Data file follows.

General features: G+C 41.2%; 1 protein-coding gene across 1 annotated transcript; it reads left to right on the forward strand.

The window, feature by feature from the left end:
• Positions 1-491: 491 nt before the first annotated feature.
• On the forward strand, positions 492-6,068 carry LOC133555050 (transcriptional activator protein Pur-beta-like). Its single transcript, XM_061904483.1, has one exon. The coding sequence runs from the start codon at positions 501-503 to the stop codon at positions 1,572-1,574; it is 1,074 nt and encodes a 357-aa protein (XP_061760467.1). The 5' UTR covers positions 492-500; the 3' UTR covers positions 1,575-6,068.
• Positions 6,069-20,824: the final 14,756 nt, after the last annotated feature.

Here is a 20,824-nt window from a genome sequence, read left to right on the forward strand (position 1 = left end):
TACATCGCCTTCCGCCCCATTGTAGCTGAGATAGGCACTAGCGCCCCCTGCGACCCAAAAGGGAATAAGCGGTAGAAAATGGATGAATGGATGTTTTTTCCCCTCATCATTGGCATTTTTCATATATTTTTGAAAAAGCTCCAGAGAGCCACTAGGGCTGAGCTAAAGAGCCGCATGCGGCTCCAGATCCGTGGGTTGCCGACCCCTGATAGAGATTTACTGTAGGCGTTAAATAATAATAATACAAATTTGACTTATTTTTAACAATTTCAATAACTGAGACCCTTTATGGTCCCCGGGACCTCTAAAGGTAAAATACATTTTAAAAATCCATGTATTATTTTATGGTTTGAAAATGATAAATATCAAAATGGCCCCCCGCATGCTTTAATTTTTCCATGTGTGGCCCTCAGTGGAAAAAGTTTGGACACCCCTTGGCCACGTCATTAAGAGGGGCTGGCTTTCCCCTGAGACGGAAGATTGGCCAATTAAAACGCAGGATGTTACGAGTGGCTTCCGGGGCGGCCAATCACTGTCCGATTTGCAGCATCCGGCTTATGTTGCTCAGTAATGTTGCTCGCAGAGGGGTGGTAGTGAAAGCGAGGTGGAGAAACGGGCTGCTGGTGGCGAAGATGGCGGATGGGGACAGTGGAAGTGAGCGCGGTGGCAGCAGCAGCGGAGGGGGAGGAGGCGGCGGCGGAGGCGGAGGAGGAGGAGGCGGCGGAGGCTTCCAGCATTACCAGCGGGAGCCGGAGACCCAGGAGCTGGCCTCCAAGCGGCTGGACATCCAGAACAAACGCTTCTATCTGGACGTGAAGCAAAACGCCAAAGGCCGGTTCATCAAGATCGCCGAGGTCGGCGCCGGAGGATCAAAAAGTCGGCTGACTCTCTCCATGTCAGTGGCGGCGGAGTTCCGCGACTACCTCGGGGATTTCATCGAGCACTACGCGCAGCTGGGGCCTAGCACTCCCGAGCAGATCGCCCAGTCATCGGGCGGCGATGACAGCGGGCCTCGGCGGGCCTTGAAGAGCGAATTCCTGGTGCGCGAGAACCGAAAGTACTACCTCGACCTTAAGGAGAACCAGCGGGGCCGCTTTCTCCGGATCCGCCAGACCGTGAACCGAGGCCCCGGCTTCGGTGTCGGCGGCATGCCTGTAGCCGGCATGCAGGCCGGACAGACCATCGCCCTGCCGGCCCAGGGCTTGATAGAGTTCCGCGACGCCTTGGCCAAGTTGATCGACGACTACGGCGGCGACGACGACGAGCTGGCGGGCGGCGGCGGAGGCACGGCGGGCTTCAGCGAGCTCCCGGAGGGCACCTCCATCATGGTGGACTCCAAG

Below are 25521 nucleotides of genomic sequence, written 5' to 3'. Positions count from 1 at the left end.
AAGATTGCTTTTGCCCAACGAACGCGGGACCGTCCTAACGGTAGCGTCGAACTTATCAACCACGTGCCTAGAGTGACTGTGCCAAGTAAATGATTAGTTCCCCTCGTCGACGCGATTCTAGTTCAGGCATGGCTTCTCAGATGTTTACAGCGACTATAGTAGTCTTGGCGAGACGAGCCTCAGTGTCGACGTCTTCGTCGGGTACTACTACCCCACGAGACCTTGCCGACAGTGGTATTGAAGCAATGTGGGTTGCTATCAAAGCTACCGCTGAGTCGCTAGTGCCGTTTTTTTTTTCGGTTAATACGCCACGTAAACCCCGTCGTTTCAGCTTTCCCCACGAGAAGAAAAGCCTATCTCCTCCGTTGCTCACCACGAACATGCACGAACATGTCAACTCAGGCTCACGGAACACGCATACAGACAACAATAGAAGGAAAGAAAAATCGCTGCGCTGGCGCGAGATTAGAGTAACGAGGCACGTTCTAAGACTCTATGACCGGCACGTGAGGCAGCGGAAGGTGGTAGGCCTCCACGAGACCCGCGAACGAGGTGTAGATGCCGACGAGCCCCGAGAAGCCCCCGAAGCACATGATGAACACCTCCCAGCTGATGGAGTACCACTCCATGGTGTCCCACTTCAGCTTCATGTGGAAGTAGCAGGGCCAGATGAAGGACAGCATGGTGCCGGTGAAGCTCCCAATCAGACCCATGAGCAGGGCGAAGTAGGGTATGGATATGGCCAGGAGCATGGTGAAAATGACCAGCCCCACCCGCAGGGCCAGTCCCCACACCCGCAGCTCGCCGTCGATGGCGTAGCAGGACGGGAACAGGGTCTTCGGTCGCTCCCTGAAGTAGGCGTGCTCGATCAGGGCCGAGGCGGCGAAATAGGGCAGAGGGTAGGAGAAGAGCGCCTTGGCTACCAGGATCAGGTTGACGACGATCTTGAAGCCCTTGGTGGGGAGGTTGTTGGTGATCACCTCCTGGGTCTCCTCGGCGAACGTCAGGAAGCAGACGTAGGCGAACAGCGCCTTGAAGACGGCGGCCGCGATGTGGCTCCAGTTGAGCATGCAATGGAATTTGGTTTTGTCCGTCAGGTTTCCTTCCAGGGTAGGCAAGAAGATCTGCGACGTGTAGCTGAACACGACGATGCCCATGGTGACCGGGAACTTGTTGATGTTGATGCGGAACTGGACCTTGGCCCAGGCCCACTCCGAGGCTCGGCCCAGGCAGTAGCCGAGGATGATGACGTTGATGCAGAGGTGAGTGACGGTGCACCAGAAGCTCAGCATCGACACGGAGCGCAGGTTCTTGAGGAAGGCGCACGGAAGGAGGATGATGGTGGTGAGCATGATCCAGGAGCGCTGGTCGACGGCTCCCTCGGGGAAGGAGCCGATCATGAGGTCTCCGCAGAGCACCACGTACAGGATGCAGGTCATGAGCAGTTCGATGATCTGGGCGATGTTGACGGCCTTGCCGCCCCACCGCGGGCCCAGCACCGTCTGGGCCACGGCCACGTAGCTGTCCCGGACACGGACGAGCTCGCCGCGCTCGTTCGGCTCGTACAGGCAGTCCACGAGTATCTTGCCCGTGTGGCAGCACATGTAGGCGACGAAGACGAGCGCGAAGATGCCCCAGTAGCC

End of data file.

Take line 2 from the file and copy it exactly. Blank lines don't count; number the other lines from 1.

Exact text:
The window, feature by feature from the left end: